My first day of class, we gave the students a test in order place them in 3 groups of different levels: beginners, intermediate and advanced. After one week, with the arrival of another volunteer, I ended up giving classes to beginner, advance and one earlier class to employees of a supermarket.
Your greatest asset when you teach night classes is the motivation of the students, they all come their own initiative and with a genuine desire to learn.
The beginners had very limited or no knowledge of English to begin with, so it is of great help to speak some Spanish in order to explain but also for the students to feel more comfortable speaking with you. Remember that even though the students are motivated to learn, it is still very normal for them to be shy, especially if they feel they are talking to a complete stranger. It took me the first week to get the class into a comfort zone. Now, in my third week, they are practicing basic conversation, questions and answers, and take any error they might make with a smile.
The advanced class is a true pleasure to teach, most of them can handle a conversation in English with only some errors and hesitations. This class is mostly focused on conversation. Last week, they all presented the homework I had given them previously, a 10 minute presentation about a topic of their choice concerning Costa Rica. In this way I also get to learn a lot about their country. Most of the presentations ended up lasting the whole hour, including the debate. The students are all eager to talk and share their different opinions, creating and interesting and entertaining conversation.
I chose to apply for uVolunter’s Costa Rica program only after searching through and considering a minimal of other organizations some different factors made me apply for uVolunteer. First and foremost, the price is unlocatable. uVolunteer is a small, relatively fresh organization and based locally, which allows them to keep it affordable. Secondly, as my main goal had been to learn Spanish, I was attracted by the possibility to take some weeks of Spanish classes in Samara’s Intercultural school before starting with the volunteer placement. Also, the English teaching program in San Ramon started with me, which meant I had quite some freedom in the teaching process. I had some general guidelines to help me but I really was in control of what to teach and what methods to use.
After having Spanish three weeks in Samara, I moved to San Ramon. The first thing that struck me was the pleasant climate: Samara is very hot and humid while San Ramon is warm and sunny but shill, deliciously fresh. There is always a cool little breeze. More than anything, through, it was good just to move to a bigger city. San Ramon and its environments offer enough activities to keep you busy. The city has good cafes, plenty of bars and places to eat out and a couple of night clubs. UCR (university of Costa Rica) has a campus here, with some thousands students many of whom attended my English classes and became good friends.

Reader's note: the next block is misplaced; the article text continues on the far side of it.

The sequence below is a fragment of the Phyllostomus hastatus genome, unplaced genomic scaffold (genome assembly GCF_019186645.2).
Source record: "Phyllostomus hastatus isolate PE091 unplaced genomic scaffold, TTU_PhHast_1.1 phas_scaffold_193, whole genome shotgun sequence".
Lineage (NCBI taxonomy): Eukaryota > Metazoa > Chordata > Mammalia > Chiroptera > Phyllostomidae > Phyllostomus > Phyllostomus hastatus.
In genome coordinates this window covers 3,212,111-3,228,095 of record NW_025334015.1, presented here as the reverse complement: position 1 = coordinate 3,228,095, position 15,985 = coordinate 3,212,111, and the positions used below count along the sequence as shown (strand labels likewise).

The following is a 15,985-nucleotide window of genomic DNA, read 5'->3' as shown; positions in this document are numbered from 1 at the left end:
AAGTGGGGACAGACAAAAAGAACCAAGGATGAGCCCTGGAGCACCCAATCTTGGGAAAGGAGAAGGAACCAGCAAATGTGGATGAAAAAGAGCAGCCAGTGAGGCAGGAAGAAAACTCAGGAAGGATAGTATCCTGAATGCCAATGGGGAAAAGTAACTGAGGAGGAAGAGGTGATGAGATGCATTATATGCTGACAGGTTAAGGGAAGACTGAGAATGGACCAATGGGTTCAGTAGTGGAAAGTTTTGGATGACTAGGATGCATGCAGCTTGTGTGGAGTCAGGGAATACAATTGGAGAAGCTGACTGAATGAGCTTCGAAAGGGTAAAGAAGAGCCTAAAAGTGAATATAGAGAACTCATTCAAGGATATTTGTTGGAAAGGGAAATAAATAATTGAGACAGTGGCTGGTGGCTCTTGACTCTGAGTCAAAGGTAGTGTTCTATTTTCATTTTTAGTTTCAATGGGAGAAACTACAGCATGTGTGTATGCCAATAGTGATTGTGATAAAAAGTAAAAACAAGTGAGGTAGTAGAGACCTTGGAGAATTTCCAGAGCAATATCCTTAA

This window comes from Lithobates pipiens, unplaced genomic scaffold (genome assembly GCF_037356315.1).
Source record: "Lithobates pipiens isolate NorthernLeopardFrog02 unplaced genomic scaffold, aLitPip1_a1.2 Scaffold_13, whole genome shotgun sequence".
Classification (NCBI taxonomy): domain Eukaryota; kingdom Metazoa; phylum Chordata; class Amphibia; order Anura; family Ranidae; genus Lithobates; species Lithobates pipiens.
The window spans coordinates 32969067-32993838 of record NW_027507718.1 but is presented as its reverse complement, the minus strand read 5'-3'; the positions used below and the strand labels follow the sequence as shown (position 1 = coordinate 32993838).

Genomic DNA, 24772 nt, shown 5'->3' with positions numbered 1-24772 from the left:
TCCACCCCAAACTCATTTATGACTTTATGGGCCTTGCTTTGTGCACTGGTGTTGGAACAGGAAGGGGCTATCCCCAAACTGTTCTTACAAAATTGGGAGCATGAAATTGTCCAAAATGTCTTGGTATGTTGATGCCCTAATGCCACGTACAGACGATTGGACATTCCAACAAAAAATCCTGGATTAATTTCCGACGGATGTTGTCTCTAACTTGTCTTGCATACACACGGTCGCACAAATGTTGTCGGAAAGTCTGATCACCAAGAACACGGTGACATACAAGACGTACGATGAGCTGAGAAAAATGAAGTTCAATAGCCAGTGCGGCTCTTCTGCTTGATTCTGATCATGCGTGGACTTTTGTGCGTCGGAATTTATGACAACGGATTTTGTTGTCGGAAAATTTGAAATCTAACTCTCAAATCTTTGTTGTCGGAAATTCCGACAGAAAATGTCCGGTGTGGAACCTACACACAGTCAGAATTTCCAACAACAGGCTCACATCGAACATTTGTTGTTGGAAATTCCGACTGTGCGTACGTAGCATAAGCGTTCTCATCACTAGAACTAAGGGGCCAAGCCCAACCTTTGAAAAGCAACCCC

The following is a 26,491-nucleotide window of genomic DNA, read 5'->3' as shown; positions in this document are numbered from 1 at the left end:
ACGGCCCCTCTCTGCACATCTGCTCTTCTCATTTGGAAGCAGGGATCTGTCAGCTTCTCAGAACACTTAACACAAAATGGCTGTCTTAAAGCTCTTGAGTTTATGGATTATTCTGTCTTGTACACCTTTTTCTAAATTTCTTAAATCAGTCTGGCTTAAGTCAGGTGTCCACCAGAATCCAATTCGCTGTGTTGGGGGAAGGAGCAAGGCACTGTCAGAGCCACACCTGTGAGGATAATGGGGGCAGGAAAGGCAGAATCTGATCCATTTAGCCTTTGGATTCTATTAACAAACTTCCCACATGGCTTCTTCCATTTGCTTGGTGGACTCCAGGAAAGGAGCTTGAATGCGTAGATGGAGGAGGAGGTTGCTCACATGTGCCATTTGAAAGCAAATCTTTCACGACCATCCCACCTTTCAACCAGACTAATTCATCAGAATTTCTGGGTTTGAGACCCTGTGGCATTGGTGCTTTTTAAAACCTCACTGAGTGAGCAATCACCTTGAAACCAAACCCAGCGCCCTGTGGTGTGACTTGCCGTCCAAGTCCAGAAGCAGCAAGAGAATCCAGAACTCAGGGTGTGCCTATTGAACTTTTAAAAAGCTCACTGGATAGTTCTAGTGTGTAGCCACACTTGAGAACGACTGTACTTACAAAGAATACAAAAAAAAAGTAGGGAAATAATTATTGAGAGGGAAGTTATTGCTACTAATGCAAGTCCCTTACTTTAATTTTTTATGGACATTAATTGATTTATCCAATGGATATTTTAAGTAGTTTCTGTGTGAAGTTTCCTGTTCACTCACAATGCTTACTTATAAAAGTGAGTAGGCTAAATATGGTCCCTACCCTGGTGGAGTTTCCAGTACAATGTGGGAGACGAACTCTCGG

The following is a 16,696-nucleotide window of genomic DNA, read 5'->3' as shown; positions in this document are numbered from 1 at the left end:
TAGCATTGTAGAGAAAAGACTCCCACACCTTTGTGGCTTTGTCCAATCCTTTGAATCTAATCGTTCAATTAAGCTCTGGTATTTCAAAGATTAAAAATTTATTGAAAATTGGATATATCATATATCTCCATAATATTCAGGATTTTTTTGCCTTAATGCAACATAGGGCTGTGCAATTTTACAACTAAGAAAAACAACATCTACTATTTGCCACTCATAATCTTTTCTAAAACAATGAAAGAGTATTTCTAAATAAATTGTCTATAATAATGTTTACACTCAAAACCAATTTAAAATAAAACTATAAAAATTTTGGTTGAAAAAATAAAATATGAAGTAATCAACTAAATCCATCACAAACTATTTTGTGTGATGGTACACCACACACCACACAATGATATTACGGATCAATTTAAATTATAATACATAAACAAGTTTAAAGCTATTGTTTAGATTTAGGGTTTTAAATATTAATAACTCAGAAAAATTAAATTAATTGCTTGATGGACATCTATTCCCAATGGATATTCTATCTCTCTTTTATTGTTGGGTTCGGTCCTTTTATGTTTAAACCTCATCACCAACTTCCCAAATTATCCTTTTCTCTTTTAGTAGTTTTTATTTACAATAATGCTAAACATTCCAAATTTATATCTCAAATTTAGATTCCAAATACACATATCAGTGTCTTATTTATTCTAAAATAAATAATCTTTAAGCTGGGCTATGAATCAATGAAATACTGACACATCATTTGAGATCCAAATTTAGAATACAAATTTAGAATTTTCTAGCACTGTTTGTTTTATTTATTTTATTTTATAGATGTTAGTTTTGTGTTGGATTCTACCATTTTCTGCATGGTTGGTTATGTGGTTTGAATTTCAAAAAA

San Ramon is located in the centre of the country and has a lot of interested places to visit close by: Sarchi, the craft man’s town, arenal volcano in la fortuna, los angeles cloud forest, the beaches of Puntarenas and also the ones in Guanacaste are possible to visit over a week and the buses here are reliable and comfortable. There are three main stations in San Ramon, two in the city and one on the highway.
My host families, both in Samara and San Ramon were absolutely fantastic. I applied for home stay so I could practice my Spanish, meet the locals and get a real taste of Costa Rican culture.
I was not disappointed. They were all friendly and welcoming and quickly made me feel at home in their house. I was taken to local town celebration, to a fishing pond, to the beach, the food is delicious and never scare, if anything it is I who have to beg mami to please stop feeding me.
The English teaching program satisfied all expectations. It was purposeful, interesting, entertaining, I learned a lot myself, and looking back, I feel that it has been an important positive experience for me. Among other projects, my main task was teaching two night classes for adults, each of them four times a week, from Monday to Thursday at a local school. One group consisted of beginners and the other of more advanced students. The beginners hardly knew any English when they first came; I had to start with the very basics. It is often hard to find out where to begin, what to start teaching. The organization provided a suggested curriculum and a lot of materials to use, so I started with that, but as my confidence grew and after talking with the students.
The further teaching of the class according to what they wanted to learn.In 8 weeks, we went over basic conversation, question and answers, conjugation in basic tenses, vocabulary, prepositions, I did speak some Spanish in the classroom and although it might seem as an anvantage to master Spanish it is easy to fall into a habit of using it to much in class.
I do not think is necessary to speak Spanish to teach this class. The advanced class consists mostly of university students, some of them majoring in English. They know all the grammar, all the rules. What they really lack is just practice. We did written exercises but the class was mostly focused on conversation. We did oral presentations, had class debates, comprehension, additive exercises, learned to write resumes and job applications and analyzed poetry.